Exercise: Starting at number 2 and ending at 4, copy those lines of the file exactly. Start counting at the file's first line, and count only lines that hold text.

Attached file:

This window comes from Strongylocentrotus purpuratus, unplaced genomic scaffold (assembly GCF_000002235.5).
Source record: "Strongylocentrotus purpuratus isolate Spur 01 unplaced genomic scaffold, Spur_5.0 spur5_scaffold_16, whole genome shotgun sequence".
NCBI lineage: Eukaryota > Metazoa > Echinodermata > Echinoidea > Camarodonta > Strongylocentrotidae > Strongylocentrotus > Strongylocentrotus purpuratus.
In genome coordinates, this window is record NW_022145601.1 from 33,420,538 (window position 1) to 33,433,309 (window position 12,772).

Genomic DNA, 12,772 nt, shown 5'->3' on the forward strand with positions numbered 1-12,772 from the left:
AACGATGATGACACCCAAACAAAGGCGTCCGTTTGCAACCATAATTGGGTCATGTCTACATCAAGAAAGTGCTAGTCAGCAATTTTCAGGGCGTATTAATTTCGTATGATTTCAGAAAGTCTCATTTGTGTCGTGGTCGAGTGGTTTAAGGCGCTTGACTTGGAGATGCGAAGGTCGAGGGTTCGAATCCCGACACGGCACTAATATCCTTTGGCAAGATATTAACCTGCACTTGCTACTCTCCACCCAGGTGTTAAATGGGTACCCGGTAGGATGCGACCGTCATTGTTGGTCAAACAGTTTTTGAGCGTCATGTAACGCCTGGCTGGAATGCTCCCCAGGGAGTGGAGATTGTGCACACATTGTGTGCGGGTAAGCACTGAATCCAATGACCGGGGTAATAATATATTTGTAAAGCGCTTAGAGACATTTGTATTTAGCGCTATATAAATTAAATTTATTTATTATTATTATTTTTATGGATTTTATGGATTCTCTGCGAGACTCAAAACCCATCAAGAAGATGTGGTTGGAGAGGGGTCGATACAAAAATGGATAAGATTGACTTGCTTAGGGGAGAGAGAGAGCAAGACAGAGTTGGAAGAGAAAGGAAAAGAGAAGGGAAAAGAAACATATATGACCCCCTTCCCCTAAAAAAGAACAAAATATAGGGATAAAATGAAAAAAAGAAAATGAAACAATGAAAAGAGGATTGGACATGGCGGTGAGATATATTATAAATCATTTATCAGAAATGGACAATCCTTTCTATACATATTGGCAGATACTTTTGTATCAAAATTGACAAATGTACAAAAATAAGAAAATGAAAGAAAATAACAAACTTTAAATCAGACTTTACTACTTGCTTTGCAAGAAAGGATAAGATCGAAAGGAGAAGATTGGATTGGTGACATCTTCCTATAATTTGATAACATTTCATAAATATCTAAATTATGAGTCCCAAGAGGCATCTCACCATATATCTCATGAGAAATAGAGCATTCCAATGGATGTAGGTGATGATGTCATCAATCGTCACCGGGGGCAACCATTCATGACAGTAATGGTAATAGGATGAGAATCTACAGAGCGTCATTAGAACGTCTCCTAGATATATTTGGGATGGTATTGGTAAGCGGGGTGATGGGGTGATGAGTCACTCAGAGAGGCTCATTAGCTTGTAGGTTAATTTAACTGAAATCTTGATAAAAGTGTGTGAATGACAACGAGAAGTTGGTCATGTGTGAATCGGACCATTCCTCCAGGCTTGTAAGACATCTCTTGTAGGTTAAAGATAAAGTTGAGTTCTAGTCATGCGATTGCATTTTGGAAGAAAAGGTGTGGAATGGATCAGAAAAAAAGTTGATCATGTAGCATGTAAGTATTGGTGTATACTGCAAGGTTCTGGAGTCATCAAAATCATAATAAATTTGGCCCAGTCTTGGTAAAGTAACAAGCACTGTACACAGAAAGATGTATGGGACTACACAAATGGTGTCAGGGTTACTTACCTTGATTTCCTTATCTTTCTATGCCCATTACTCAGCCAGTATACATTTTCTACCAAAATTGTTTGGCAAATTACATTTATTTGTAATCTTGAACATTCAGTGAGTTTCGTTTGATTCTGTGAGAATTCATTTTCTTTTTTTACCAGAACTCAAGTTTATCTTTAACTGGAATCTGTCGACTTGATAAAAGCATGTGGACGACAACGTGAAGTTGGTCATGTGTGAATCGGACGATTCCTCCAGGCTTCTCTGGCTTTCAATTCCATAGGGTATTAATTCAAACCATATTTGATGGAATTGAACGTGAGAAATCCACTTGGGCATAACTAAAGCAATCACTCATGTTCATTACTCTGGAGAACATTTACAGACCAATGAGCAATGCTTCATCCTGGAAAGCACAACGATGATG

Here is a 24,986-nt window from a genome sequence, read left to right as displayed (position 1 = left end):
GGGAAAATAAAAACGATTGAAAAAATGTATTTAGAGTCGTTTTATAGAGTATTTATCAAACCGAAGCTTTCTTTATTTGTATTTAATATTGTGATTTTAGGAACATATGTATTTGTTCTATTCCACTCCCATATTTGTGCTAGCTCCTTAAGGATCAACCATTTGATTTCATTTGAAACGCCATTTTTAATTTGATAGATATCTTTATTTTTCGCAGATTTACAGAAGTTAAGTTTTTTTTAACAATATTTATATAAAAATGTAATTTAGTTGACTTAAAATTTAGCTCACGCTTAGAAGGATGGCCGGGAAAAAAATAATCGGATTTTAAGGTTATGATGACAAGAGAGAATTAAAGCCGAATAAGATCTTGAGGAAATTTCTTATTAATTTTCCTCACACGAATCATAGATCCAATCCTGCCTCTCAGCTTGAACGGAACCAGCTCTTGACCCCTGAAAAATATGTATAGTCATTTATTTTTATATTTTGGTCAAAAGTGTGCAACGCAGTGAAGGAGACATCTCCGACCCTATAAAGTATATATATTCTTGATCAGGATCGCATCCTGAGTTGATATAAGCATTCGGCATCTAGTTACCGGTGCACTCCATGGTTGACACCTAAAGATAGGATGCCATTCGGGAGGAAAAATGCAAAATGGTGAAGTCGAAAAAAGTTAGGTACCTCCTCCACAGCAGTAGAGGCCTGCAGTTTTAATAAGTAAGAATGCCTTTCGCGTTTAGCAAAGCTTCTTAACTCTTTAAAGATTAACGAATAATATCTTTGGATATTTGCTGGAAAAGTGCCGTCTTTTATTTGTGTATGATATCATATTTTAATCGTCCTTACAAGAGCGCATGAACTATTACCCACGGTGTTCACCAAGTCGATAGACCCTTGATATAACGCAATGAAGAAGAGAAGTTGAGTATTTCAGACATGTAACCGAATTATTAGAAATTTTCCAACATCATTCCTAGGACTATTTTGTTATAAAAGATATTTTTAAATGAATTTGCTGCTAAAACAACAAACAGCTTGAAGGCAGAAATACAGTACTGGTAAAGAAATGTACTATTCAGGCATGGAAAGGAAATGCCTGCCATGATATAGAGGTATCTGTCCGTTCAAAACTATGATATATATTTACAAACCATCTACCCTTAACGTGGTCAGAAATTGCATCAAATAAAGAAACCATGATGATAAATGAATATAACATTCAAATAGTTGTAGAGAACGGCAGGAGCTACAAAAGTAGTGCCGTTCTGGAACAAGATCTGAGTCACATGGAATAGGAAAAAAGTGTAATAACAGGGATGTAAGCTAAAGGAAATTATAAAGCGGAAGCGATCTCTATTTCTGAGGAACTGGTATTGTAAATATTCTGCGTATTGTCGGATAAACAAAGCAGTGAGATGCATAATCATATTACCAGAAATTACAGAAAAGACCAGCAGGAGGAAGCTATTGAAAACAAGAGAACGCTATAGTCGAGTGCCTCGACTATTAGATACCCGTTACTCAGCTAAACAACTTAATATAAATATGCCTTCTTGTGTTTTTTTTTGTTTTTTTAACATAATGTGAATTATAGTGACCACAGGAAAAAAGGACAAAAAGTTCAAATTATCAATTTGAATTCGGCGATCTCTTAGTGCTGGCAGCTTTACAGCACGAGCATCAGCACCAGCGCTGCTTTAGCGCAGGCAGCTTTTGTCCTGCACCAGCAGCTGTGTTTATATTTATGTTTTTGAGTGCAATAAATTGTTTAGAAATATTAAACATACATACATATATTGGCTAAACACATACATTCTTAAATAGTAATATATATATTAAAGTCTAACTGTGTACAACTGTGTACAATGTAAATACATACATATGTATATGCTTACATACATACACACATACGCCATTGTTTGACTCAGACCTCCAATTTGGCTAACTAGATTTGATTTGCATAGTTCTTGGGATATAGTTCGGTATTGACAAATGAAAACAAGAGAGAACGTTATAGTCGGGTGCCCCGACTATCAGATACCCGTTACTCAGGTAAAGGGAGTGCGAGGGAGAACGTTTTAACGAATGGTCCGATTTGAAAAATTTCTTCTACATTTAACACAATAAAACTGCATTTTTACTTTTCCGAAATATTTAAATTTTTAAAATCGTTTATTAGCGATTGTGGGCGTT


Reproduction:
Source record: "Strongylocentrotus purpuratus isolate Spur 01 unplaced genomic scaffold, Spur_5.0 spur5_scaffold_16, whole genome shotgun sequence".
NCBI lineage: Eukaryota > Metazoa > Echinodermata > Echinoidea > Camarodonta > Strongylocentrotidae > Strongylocentrotus > Strongylocentrotus purpuratus.
In genome coordinates, this window is record NW_022145601.1 from 33,420,538 (window position 1) to 33,433,309 (window position 12,772).